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Yoshimichi Namai (Lead researcher, Ph.D. (Science) Analysis Unit, Material Properties Research Laboratory Mitsui Chemical Analysis & Consulting Service, Inc.)Product name: AFM5300E
Our company specializes in evaluation of polymer materials such as plastics. For example, we perform root cause analysis of faults such as products requested from customers by performing a set of comprehensive analyses such as analysis of mechanical properties such as tensile tests and bending tests, composition analysis such as of components, and structural observation of microscopic regions.
Among these, my division performs physical evaluation of material properties of microscopic regions from the microscale to the nanoscale, for example, by performing evaluation of the distribution of particle diameters and pores, or molecular mobility (ease of moving) of bulk polymers.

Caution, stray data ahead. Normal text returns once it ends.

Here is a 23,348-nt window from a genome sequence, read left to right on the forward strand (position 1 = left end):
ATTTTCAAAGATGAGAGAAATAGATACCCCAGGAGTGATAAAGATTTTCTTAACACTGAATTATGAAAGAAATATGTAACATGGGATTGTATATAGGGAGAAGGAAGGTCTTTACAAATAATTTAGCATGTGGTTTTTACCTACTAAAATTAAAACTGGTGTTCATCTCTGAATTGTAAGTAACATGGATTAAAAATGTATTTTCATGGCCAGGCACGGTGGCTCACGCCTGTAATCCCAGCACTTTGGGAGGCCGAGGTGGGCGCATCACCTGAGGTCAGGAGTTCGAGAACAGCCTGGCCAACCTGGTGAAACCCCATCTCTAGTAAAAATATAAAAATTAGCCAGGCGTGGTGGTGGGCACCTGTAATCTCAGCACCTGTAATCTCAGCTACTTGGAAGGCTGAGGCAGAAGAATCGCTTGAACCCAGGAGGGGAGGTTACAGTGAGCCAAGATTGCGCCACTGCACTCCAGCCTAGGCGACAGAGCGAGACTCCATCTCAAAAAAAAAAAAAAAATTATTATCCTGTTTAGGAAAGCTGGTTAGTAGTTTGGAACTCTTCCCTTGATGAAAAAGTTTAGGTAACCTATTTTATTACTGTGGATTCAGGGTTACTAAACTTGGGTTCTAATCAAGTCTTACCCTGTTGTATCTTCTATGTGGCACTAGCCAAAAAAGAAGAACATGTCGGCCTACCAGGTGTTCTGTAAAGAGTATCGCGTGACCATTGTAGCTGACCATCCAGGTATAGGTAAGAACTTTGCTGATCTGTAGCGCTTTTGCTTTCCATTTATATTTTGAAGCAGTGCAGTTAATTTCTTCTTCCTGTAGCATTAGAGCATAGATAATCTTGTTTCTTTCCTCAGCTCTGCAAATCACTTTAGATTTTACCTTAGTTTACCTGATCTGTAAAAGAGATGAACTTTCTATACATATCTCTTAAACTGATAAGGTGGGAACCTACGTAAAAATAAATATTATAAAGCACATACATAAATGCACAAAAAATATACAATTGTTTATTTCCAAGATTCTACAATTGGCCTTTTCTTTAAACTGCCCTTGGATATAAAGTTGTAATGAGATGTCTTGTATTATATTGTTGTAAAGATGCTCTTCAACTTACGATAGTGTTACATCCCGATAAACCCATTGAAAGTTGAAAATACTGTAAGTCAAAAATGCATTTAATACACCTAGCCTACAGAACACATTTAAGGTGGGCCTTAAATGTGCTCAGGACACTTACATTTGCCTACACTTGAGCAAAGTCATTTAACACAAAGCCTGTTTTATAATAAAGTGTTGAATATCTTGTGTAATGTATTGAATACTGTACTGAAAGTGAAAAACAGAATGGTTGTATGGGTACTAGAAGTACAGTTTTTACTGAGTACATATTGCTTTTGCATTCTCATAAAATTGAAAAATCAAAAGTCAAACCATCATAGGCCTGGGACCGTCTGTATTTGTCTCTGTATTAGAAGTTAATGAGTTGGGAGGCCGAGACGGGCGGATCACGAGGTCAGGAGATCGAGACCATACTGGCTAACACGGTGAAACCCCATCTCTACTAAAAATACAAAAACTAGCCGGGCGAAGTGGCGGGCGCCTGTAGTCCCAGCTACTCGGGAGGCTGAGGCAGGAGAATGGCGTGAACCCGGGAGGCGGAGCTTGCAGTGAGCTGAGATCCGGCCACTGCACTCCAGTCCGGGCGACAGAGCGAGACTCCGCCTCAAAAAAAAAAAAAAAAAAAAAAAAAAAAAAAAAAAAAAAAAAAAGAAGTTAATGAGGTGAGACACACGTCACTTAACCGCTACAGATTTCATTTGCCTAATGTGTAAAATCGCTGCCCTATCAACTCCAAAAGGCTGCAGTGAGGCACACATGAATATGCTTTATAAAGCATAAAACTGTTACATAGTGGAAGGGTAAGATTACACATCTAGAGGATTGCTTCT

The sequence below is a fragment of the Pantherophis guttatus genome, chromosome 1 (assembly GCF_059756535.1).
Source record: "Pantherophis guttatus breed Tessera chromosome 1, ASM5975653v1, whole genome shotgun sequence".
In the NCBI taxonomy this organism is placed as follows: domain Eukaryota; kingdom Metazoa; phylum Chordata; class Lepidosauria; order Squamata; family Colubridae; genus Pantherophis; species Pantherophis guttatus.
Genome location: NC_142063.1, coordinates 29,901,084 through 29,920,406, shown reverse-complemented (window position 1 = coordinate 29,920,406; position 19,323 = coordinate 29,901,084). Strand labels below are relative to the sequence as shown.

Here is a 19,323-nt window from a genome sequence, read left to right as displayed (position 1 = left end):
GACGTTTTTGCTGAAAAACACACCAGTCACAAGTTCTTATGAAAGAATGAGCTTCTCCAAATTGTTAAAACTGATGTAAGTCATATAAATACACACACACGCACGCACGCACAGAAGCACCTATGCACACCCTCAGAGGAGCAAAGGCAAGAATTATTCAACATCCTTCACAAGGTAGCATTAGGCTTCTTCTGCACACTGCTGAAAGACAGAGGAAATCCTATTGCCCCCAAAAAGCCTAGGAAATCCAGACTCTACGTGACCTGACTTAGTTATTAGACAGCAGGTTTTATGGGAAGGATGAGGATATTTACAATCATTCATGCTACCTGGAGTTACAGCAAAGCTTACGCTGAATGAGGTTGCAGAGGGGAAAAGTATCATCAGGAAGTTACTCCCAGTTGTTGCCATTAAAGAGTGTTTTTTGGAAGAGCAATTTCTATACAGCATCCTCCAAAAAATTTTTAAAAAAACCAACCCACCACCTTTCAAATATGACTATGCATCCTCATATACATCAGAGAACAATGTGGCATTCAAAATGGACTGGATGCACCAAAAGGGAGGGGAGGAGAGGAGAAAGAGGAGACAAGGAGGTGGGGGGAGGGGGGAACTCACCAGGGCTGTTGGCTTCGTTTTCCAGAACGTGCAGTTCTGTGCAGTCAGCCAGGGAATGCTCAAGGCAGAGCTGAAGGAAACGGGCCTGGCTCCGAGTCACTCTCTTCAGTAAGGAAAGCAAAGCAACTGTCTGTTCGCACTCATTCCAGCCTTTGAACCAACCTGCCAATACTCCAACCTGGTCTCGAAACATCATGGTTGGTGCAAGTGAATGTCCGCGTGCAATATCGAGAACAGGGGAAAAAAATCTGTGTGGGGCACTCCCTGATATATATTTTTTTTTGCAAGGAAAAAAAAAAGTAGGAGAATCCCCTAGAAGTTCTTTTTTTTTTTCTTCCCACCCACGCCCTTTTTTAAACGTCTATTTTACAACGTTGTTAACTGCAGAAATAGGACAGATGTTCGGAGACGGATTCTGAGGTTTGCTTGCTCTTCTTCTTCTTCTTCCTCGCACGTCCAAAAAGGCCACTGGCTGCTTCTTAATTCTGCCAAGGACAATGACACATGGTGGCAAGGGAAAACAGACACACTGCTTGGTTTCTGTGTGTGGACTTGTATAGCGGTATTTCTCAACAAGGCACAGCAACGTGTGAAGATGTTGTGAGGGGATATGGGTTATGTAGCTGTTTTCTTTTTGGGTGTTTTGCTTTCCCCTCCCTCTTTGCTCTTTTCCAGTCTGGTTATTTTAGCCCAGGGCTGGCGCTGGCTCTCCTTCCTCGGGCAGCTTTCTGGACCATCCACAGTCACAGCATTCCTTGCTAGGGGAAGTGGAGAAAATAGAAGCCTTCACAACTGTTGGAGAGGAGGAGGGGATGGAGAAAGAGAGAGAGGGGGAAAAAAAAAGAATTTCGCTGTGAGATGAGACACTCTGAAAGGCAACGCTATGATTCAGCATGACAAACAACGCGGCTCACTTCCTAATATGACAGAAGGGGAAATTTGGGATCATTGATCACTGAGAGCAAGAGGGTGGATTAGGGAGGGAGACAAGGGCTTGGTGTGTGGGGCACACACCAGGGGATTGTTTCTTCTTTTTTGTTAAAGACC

When we were asked by a customer “whether we could explain the cause when surface protection tape could not be peeled off cleanly but left residual adhesive”, we were able to explain the cause by using a Hitachi AFM that our company already owned, and this was the first trigger for introducing the AFM5300E. When the temperature dependence of the surface protection tape was measured using the frictional force measurement mode, it was found that extremely mobile components existed on the surface of tape where the residual adhesive occurred. Although AFM is often generally used for viewing surface morphology, it was found to be able to evaluate the molecular mobility of polymer surface and usable for root cause analysis of faults. Furthermore, I was involved in AFM research at my university before joining the company, and I found that I could utilize my knowledge from that time to develop evaluation of hydrophilic and hydrophobic character by chemically modifying the AFM probe. This kind of evaluation of surface properties using SPM was proposed to customers as one of the services of our company from around 5 years ago. Although it initially did not gain much penetration, the awareness grew gradually, and the second unit that we introduced in 2015 as a result was the AFM5300E.